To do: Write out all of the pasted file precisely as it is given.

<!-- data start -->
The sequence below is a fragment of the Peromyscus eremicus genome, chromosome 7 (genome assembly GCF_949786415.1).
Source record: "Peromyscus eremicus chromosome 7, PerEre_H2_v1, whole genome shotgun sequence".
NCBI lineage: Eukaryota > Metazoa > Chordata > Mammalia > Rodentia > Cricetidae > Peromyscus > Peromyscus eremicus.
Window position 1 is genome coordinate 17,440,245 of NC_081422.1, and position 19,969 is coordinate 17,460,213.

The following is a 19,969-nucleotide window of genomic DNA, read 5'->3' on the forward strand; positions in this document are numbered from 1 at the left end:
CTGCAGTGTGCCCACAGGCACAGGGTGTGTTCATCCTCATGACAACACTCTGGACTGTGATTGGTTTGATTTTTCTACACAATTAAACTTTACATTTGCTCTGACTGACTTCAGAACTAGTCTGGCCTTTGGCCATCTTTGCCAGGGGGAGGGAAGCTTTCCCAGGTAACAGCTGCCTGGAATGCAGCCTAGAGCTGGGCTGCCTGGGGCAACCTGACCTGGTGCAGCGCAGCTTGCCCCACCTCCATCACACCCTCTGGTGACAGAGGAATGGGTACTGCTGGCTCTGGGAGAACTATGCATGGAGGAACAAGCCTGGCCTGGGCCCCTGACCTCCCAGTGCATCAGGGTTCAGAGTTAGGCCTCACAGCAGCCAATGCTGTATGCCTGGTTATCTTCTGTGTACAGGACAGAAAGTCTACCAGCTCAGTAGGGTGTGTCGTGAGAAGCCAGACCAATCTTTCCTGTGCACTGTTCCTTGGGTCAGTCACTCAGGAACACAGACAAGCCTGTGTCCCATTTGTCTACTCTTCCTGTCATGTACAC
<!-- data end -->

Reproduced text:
The sequence below is a fragment of the Peromyscus eremicus genome, chromosome 7 (genome assembly GCF_949786415.1).
Source record: "Peromyscus eremicus chromosome 7, PerEre_H2_v1, whole genome shotgun sequence".
NCBI lineage: Eukaryota > Metazoa > Chordata > Mammalia > Rodentia > Cricetidae > Peromyscus > Peromyscus eremicus.
Window position 1 is genome coordinate 17,440,245 of NC_081422.1, and position 19,969 is coordinate 17,460,213.

The following is a 19,969-nucleotide window of genomic DNA, read 5'->3' on the forward strand; positions in this document are numbered from 1 at the left end:
CTGCAGTGTGCCCACAGGCACAGGGTGTGTTCATCCTCATGACAACACTCTGGACTGTGATTGGTTTGATTTTTCTACACAATTAAACTTTACATTTGCTCTGACTGACTTCAGAACTAGTCTGGCCTTTGGCCATCTTTGCCAGGGGGAGGGAAGCTTTCCCAGGTAACAGCTGCCTGGAATGCAGCCTAGAGCTGGGCTGCCTGGGGCAACCTGACCTGGTGCAGCGCAGCTTGCCCCACCTCCATCACACCCTCTGGTGACAGAGGAATGGGTACTGCTGGCTCTGGGAGAACTATGCATGGAGGAACAAGCCTGGCCTGGGCCCCTGACCTCCCAGTGCATCAGGGTTCAGAGTTAGGCCTCACAGCAGCCAATGCTGTATGCCTGGTTATCTTCTGTGTACAGGACAGAAAGTCTACCAGCTCAGTAGGGTGTGTCGTGAGAAGCCAGACCAATCTTTCCTGTGCACTGTTCCTTGGGTCAGTCACTCAGGAACACAGACAAGCCTGTGTCCCATTTGTCTACTCTTCCTGTCATGTACAC